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ABI Reports Earnings Slump, Flat Revenue in Q2

NEW YORK, Jan. 24 - Applied Biosystems reported that fiscal second-quarter earnings contracted amid floundering sales of its gene-research instruments and increased R&D spending.

The company said that net income for the three-month period ended Dec. 31 fell to $49 million, or 23 cents a share, from $58 million, or 26 cents a share, in the same period last year.

Total revenue remained unchanged at $411 million as a 4 percent dip in instrument sales offset a 16 percent jump in sales from royalties, licenses, and contract research, the company said on Wednesday.
Additionally, shares of ABI plummeted as much as 27 percent on Thursday after the company conceded on Wednesday that its fiscal 2002 earnings would fall short of Wall Street expectations. In early-afternoon trade on the New York Stock Exchange, ABI shares were down $8.10, or 24 percent, at $25.64.

As a result, two analysts who cover the company have cut their ratings: Deutsche Banc Alex.Brown analyst Sheryl Zimmer lowered her rating to "buy" from "strong buy," and Meirav Chovav, an analyst at Credit Suisse First Boston, lowered her rating to "hold" from "buy," Reuters reported.


Late on Wednesday ABI reduced its earnings estimate for the current fiscal year to between 80 cents and 90 cents a share, below analysts' predictions of more than 94 cents.


"We don't have a lot of confidence for this year, as you can see," Tony White, CEO of Applera, ABI's parent company, told analysts in a conference call on Thursday.

The tepid financial results, downgraded forecasts, and subsequent diminished stock ratings together comprised the grim second shoe to drop after the famous president of its other company unexpectedly quit.


White has since put himself in the driver's seat at Celera after Craig Venter abruptly vacated it on Tuesday. The move by Venter, who helped create the company, was a shock to the industry and leaves Celera with no clear leadership amidst a risky and much publicized transition.


Although insiders speculate that White has known about Venter's departure for as long as six months, and that he has been spending extra time away from Applera's Norwalk, Conn., headquarters to bring himself up to speed at Celera's Rockville, Md., base, White spent most of the conference call deflecting questions to the handful of participating subordinates.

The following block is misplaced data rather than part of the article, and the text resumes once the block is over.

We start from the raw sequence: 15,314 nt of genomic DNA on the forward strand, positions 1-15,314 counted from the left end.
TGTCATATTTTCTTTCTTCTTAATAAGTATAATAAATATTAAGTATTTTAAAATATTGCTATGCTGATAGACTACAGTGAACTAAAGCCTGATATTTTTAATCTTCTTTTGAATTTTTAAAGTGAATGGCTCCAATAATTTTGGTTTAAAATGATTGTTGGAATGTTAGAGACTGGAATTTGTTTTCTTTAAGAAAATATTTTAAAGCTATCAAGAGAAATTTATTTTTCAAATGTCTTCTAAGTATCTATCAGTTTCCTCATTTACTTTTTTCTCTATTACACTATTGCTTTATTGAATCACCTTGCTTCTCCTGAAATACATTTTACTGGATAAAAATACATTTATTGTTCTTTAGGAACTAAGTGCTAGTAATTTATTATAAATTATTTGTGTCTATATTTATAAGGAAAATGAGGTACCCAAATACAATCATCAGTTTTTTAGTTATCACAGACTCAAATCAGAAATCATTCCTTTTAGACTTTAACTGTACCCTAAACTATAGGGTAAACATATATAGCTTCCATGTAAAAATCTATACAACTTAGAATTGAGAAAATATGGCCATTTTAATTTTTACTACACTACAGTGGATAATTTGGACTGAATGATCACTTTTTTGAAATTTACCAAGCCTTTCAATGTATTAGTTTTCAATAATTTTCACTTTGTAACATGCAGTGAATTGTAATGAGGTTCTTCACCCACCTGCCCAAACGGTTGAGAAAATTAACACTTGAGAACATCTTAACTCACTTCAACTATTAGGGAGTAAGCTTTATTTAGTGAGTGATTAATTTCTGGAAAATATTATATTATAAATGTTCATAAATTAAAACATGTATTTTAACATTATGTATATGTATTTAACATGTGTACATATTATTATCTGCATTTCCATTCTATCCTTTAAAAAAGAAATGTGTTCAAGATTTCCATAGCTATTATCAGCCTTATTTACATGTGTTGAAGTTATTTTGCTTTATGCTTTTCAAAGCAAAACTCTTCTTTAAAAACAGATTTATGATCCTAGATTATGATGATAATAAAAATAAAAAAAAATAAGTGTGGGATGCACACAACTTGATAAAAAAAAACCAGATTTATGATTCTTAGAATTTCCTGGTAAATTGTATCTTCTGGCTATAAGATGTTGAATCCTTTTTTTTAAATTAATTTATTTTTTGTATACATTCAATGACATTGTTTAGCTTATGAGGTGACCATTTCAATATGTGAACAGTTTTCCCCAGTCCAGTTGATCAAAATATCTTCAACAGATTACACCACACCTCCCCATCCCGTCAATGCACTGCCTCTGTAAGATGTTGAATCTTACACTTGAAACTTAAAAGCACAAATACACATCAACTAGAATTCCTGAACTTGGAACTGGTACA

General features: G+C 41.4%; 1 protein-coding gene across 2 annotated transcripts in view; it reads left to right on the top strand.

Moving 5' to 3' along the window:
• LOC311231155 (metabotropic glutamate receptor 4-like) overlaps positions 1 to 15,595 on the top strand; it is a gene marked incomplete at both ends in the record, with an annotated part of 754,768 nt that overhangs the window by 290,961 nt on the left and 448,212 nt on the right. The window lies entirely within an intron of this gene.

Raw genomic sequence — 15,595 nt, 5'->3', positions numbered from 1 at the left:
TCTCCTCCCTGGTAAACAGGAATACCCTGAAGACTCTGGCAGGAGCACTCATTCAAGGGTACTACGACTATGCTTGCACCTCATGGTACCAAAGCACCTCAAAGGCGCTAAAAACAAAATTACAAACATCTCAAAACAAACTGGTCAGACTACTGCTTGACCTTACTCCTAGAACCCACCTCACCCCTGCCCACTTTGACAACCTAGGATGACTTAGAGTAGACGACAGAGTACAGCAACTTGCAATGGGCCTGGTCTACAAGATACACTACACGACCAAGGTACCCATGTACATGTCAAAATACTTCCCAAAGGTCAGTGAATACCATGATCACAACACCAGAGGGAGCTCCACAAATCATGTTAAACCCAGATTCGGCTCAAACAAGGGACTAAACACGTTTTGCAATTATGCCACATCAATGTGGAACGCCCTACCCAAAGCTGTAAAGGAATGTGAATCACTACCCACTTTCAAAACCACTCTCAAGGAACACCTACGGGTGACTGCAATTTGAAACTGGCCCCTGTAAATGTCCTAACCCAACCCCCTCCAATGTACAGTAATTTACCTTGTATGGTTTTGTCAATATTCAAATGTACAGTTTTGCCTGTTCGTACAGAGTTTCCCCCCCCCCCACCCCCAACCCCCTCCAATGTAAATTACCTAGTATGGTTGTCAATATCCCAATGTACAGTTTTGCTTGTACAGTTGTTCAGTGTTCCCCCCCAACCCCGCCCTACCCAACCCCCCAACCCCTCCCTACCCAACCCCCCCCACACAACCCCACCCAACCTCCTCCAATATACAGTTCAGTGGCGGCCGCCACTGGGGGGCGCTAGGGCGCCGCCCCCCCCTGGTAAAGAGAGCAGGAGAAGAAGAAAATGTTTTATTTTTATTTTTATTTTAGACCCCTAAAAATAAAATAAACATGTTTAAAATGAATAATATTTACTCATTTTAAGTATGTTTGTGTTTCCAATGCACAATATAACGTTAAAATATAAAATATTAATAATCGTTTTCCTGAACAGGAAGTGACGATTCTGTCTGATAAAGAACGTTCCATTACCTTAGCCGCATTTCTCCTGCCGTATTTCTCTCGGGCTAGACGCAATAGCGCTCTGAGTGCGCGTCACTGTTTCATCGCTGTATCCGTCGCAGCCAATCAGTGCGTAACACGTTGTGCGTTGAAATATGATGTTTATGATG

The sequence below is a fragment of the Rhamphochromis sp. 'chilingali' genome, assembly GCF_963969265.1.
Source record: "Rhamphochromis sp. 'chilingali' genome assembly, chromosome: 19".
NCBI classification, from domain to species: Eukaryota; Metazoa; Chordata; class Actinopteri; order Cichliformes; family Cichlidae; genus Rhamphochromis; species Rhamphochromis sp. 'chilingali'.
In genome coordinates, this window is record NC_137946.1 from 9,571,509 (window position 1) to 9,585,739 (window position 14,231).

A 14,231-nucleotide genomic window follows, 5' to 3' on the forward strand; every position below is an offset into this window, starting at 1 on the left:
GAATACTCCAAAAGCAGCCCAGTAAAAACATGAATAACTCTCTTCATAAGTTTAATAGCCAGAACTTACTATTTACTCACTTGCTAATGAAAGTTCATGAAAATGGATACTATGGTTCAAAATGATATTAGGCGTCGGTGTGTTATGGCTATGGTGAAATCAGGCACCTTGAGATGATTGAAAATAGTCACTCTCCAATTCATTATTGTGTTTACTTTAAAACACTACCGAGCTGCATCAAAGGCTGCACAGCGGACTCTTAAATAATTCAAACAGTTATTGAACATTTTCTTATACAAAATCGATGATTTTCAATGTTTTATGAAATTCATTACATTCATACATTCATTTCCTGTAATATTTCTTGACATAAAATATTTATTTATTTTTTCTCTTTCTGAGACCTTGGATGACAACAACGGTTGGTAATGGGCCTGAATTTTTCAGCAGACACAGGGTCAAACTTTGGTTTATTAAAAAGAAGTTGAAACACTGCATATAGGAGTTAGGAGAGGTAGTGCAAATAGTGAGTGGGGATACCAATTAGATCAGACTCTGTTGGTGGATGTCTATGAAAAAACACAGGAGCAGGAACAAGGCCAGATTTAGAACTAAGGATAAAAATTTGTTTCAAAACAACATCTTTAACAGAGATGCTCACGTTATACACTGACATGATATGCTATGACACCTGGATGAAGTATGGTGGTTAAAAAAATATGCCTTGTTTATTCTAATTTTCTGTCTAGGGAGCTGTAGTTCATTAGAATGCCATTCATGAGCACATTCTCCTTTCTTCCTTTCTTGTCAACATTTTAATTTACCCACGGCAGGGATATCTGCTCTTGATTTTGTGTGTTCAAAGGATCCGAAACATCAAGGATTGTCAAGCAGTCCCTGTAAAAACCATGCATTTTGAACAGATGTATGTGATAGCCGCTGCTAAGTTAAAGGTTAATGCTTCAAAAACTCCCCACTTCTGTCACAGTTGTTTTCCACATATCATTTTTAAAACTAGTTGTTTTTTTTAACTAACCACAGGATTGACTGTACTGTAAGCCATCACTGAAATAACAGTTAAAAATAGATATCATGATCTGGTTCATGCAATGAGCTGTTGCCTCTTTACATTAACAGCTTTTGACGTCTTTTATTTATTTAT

"Uh, I don't know that one. Mike, you wanna take that one?" and "Mike, you wanna take a shot at that? I sure can't," he would say to Mike Hunkapiller, ABI's president, in response to questions related to Celera Genomics and Celera Diagnostics.


"I think we'll see," White finally said when asked about his plans to replace Venter and put in place a team of new executives that will help guide Celera downstream. "I don't know how many people we need to fill the various capabilities we need to acquire. Certainly we need a leader here. Depending on the profile of that person we select, that will dictate what complementary skills have to be acquired."


"Obviously we need a head of R&D," said White. "Could that be the same person? Probably not. But depending on the skill set of the president, then that will dictate the intensity of the various subordinate needs.


"We're going to build a therapeutic-discovery and development management team here," he reiterated. "We're obviously off to a pretty good start. ... There are many other people here who are very talented in the basic sciences that support this.


"Where we're lacking--still lacking," White explained, "is enough depth and experience in drug development, discovery, the business aspects of all of that. This is something I've never done, this management team has not got that much experience at [drug development] so we're gonna focus on getting the very best people on the planet in here to do that."


Asked when he expects to have that plan in place and when he would like to find a replacement for Venter, White quipped: "Yeah, that would've been yesterday but I missed it."

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